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Using direct-attached storage in the SMB space

SMBs are under pressure to throw over their direct-attached storage (DAS) architecture in favor of consolidated storage area networks (SANs). This piece takes a look at why some applications just work better with DAS in the SMB space.

Like their enterprise counterparts, SMBs are under tremendous pressure to throw over their direct-attached storage (DAS) architecture in favor of a consolidated storage area network (SAN). But as IT managers such as the Credit Union of Colorado's Tom Gonzales are finding, some applications just work better with DAS.

"We've migrated many of our disparate storage islands onto our SAN, but some of our systems just aren't good candidates for the move," said Gonzales, who is the senior network administrator at the Denver-based financial institution.

He's found that DAS, which hooks directly onto a server, is a better choice than SANs in three specific cases:

  • Where putting the application on the SAN would require too much expansion of the SAN with little to no return on investment
  • Where the legacy nature of the application and its storage won't allow for integration with the SAN's iSCSI or Fibre Channel data fabric
  • Where the application or server data has a low enough recovery time objective (RTO) or business value that it's not worth the money or time to move the data over to the SAN, such as a testing and development environment

As an example, he points to the credit union's primary line-of-business financial application, which is SCSI-attached and therefore still requires DAS.

The benefits of direct-attached storage

While staying with DAS may seem like a hardship because of the tremendous growth in SANs, industry experts say DAS technology has also matured in both hardware and management tools and offers its own rewards.

"DAS's biggest benefit is that it gives SMBs easy-to-use storage and storage management in a single box," said Mike Karp, senior storage analyst at Enterprise Management Associates. "In some cases, it's even faster than if you deployed a SAN."

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Ray Austin, director of storage product marketing for Sun Microsystems Inc., agrees. "DAS has this old connotation that it's limited and non-scalable. That's just not true. DAS is making a comeback because some SMBs want the benefits of a SAN, such as backup and recovery, without having to deal with the complex issues involved with testing and managing them," he said.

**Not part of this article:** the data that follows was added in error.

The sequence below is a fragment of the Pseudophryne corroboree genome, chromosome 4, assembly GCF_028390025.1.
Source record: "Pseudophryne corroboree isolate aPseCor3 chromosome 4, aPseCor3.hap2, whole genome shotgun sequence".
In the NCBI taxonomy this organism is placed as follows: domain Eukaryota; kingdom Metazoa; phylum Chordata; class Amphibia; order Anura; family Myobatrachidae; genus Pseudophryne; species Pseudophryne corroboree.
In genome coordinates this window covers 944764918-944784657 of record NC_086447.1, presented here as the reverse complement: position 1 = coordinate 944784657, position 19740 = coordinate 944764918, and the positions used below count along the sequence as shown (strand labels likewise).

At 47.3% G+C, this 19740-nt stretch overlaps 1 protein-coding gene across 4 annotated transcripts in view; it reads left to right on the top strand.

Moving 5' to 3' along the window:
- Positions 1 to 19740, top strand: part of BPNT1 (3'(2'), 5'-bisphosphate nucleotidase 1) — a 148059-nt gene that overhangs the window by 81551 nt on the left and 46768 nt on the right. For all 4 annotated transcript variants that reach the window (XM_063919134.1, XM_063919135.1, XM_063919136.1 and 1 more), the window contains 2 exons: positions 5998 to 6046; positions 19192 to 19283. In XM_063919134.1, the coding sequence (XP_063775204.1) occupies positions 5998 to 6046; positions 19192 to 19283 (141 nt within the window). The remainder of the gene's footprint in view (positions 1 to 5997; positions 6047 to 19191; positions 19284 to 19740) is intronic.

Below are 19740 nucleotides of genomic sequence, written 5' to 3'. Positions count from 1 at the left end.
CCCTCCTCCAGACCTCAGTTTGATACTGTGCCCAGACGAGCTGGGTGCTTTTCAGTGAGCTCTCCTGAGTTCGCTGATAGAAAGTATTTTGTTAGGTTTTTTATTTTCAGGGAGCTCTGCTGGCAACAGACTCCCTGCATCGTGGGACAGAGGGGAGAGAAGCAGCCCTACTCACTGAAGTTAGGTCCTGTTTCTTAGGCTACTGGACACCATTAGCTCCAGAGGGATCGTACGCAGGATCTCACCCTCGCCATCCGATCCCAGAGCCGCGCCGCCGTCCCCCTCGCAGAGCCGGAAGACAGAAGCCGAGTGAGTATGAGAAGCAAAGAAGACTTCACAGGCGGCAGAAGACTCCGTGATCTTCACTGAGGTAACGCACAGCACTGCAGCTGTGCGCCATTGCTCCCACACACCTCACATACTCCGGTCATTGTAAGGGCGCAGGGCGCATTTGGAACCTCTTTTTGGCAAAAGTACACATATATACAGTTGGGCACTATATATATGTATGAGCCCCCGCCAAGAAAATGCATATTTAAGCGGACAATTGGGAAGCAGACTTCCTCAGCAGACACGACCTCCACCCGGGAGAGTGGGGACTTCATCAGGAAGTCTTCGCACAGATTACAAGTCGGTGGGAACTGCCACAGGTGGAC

Many of today's DAS products feature fault-tolerant, high-availability architectures atop hard disks, CD-ROMs, tape drives or portable USB drives. They also include data protection, such as policies and encryption, to help SMBs comply with security and privacy mandates.

The ability to get all this functionality at a relatively low price is part of the draw for SMBs, according to Harold Pike, team leader for entry and mid-range disk at IBM Corp. "In this economic climate, SMBs are maniacally focused on the acquisition cost, not the total cost of ownership, of storage, and DAS has the lowest acquisition cost," he said.

He adds that with layoffs, SMBs might not have the storage expertise on staff needed to run a SAN. "DAS definitely is easier to implement and requires less skill sets in your IT team," he said.

While simplicity is critical for SMBs, DAS is also attractive for its inherent speed. "Organizations running large databases may intentionally deploy DAS because of the performance advantages gained from direct attachment," said Ted Ritter, analyst at Nemertes Research.

That's the logic that has kept the Northwest Radiology Network in Indianapolis using DAS for its picture archiving and communications system, said director of IT Marty Buening.

"We capture large, high-fidelity images from the radiology equipment, such as MRI machines, and send them off to the storage system. They have to be viewed in a fast fashion by our radiologists so we need incredible disk I/O performance. We get that from DAS," he said.

The team uses IBM's DAS technology, which attaches to the picture archiving and communications system server via SCSI connections to a RAID-based disk cabinet with five 1.4 TB nodes.

Buening, who has deployed SANs elsewhere in his network, predicts DAS will back his imaging system for the foreseeable future. "Because it's a specific, data-intensive application, you don't want the network to become the bottleneck," he said.

Gonzales, who uses a mix of DAS vendors such as Dell in his network, also doesn't see the need for DAS diminishing. "For smaller businesses, the true strength of DAS -- compared to SANs -- is its "set it and forget it" reliability. Therefore, any time your data storage needs are predictable, finite and larger than what is reasonable for a personal drive, DAS is your answer," he said.

Sandra Gittlen is a freelance technology editor in the greater Boston area. She can be reached at

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